Enter Academic Approach. It offers one-on-one tutoring that’s focused on achievement, both on tests and developing academic skills that lead to success in the classroom, too. They offer an individualized approach in keeping with their philosophy that tests are standardized, students are not. I’m pretty sure parents of multiple kids know full well that kids are very far from standardized.
I’ve spoken with Matthew Pietrafetta, CEO & Founder of Academic Approach, a few times for different articles, starting with this piece from 2014. Each time we’ve talked, I found myself nodding in agreement as he explains his philosophy on a given point and appreciating his perspective. He founded the company in 2001 and has a unique combination of the wisdom that comes with experience and enthusiasm.
I filed that away in the back of my mind, and late this spring, when we started looking around, I did some additional research, this time from the parent perspective. I also had my teen do her research and made sure that she was fully on board.
She said she wanted to be successful, knew that it wasn’t something that’s easy to do on your own and that she didn’t have the motivation to rock Khan Academy all summer on her own. Instead, she needed a combination of extrinsic motivation and factual instruction from someone positive and knowledgeable. Looking at the options, Academic Approach was her front runner and mine. Sometimes we really are alike!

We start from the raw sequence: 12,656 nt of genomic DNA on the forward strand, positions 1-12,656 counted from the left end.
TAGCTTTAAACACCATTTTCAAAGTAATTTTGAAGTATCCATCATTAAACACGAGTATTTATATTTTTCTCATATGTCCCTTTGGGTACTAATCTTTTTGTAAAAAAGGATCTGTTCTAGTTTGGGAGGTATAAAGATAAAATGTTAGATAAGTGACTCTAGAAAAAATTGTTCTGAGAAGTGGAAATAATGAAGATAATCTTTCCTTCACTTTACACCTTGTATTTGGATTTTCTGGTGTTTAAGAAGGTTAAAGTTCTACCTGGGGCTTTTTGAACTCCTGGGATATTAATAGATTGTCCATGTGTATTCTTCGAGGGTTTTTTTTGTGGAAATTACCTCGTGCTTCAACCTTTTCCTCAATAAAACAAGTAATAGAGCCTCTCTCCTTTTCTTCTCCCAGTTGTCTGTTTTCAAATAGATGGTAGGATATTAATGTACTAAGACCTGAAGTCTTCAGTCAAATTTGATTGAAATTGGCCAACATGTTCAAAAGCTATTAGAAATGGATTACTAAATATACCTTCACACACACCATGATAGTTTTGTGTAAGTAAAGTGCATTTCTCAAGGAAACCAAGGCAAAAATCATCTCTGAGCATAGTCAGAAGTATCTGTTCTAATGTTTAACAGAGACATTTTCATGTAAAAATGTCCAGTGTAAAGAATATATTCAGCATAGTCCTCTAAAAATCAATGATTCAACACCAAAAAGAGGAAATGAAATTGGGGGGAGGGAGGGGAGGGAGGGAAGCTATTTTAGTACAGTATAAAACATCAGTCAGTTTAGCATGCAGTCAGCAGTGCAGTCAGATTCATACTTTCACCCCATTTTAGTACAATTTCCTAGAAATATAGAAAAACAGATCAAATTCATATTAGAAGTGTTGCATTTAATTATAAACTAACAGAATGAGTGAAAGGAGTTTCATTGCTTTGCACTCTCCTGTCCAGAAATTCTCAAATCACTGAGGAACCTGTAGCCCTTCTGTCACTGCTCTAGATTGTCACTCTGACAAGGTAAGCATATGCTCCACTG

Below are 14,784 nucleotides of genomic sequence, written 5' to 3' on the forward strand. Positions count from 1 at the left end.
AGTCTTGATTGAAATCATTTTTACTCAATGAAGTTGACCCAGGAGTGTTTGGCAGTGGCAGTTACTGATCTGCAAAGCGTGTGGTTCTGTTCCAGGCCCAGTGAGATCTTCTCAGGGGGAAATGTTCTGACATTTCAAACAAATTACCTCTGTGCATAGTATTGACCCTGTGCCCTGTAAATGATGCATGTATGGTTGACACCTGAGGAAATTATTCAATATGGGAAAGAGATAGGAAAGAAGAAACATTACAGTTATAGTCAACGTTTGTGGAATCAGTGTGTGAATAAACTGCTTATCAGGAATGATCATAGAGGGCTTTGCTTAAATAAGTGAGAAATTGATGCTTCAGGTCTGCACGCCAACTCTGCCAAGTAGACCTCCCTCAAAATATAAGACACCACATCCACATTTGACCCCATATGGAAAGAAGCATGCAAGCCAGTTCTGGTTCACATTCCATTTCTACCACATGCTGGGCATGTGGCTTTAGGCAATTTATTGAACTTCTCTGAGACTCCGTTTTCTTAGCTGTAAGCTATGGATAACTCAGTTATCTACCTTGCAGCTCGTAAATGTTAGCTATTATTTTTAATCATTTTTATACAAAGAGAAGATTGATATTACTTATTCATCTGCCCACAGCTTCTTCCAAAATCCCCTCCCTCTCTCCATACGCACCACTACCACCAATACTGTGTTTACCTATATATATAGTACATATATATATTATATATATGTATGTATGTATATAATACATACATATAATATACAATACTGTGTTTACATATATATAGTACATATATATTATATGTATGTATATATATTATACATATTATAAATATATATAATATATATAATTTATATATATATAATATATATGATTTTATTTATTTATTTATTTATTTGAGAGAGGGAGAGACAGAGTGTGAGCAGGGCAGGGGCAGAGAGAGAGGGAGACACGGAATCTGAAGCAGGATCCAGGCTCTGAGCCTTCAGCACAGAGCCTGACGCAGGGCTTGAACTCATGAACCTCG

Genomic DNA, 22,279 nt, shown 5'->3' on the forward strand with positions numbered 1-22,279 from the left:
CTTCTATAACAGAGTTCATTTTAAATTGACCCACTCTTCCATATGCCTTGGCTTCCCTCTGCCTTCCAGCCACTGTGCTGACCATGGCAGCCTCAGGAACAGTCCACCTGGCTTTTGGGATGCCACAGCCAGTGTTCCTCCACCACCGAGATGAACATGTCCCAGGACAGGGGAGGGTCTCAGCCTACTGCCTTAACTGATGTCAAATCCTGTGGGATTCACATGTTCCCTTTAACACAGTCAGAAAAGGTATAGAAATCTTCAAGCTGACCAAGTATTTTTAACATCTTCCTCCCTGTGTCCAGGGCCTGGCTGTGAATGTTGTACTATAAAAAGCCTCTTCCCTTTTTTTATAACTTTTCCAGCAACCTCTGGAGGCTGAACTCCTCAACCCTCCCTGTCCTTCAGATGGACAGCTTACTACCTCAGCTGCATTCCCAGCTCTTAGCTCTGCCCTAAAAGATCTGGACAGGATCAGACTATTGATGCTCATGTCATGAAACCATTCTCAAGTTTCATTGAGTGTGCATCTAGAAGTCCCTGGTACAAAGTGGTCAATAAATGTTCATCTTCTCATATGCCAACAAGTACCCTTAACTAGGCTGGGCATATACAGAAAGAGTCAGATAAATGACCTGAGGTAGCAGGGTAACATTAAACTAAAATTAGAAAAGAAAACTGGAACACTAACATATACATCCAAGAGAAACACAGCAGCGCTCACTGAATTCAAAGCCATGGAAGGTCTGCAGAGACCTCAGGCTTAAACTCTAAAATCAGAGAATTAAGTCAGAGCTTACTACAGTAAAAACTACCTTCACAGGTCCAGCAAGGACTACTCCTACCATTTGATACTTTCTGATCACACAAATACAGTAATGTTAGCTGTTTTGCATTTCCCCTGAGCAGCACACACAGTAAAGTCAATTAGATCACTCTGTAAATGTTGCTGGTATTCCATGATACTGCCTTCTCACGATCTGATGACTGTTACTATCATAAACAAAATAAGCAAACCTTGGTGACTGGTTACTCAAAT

I was a little surprised that one of her reasons is that their office isn’t in our hometown. She wanted it to be less social and felt somewhere she wasn’t bumping into people she knew would help her focus. I was a bit surprised, but happy to go with it.
The next step was doing a diagnostic test to get a baseline on where she’s at, how her strengths are showing up on the test and what are the areas that need more attention. She took the test on a weekend morning and then met up with me and my college roommate who was visiting from out of town for brunch. I was worried that she’d be cranky after hours of filling in bubbles and working her brain hard.
To my surprise, she showed up in a lovely mood and with a smile. “They were so nice!” was the first thing she said. She had happily absorbed the positive vibes of the office and was spreading them. I breathed a sigh of relief, both for what that meant for the short-term (pleasant brunch) and for the long-term (we found a good fit for the coming year!).